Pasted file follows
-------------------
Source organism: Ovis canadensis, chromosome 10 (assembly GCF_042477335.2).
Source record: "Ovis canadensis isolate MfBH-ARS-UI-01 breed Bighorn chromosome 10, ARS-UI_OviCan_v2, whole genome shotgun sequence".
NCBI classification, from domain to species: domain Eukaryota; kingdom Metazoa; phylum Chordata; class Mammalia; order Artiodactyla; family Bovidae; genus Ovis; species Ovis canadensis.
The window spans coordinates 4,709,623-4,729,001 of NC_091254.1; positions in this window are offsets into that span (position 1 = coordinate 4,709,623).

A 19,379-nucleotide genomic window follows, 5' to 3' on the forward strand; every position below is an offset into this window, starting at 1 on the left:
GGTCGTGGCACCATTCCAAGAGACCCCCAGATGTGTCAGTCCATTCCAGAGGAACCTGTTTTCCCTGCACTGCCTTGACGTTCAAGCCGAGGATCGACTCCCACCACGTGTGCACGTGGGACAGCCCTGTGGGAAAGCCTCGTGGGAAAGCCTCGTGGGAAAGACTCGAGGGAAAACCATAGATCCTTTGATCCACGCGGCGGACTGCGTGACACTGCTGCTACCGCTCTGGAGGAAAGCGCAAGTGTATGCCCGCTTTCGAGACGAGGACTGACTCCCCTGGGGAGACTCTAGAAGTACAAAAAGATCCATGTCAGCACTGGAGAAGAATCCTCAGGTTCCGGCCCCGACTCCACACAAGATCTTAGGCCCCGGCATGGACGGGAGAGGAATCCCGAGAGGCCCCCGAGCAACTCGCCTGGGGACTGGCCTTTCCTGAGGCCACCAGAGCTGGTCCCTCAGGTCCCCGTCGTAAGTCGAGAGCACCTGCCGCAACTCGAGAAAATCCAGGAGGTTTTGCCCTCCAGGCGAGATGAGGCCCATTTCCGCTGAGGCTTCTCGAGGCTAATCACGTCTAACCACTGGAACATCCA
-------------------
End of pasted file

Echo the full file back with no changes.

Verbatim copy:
Source organism: Ovis canadensis, chromosome 10 (assembly GCF_042477335.2).
Source record: "Ovis canadensis isolate MfBH-ARS-UI-01 breed Bighorn chromosome 10, ARS-UI_OviCan_v2, whole genome shotgun sequence".
NCBI classification, from domain to species: domain Eukaryota; kingdom Metazoa; phylum Chordata; class Mammalia; order Artiodactyla; family Bovidae; genus Ovis; species Ovis canadensis.
The window spans coordinates 4,709,623-4,729,001 of NC_091254.1; positions in this window are offsets into that span (position 1 = coordinate 4,709,623).

A 19,379-nucleotide genomic window follows, 5' to 3' on the forward strand; every position below is an offset into this window, starting at 1 on the left:
GGTCGTGGCACCATTCCAAGAGACCCCCAGATGTGTCAGTCCATTCCAGAGGAACCTGTTTTCCCTGCACTGCCTTGACGTTCAAGCCGAGGATCGACTCCCACCACGTGTGCACGTGGGACAGCCCTGTGGGAAAGCCTCGTGGGAAAGCCTCGTGGGAAAGACTCGAGGGAAAACCATAGATCCTTTGATCCACGCGGCGGACTGCGTGACACTGCTGCTACCGCTCTGGAGGAAAGCGCAAGTGTATGCCCGCTTTCGAGACGAGGACTGACTCCCCTGGGGAGACTCTAGAAGTACAAAAAGATCCATGTCAGCACTGGAGAAGAATCCTCAGGTTCCGGCCCCGACTCCACACAAGATCTTAGGCCCCGGCATGGACGGGAGAGGAATCCCGAGAGGCCCCCGAGCAACTCGCCTGGGGACTGGCCTTTCCTGAGGCCACCAGAGCTGGTCCCTCAGGTCCCCGTCGTAAGTCGAGAGCACCTGCCGCAACTCGAGAAAATCCAGGAGGTTTTGCCCTCCAGGCGAGATGAGGCCCATTTCCGCTGAGGCTTCTCGAGGCTAATCACGTCTAACCACTGGAACATCCA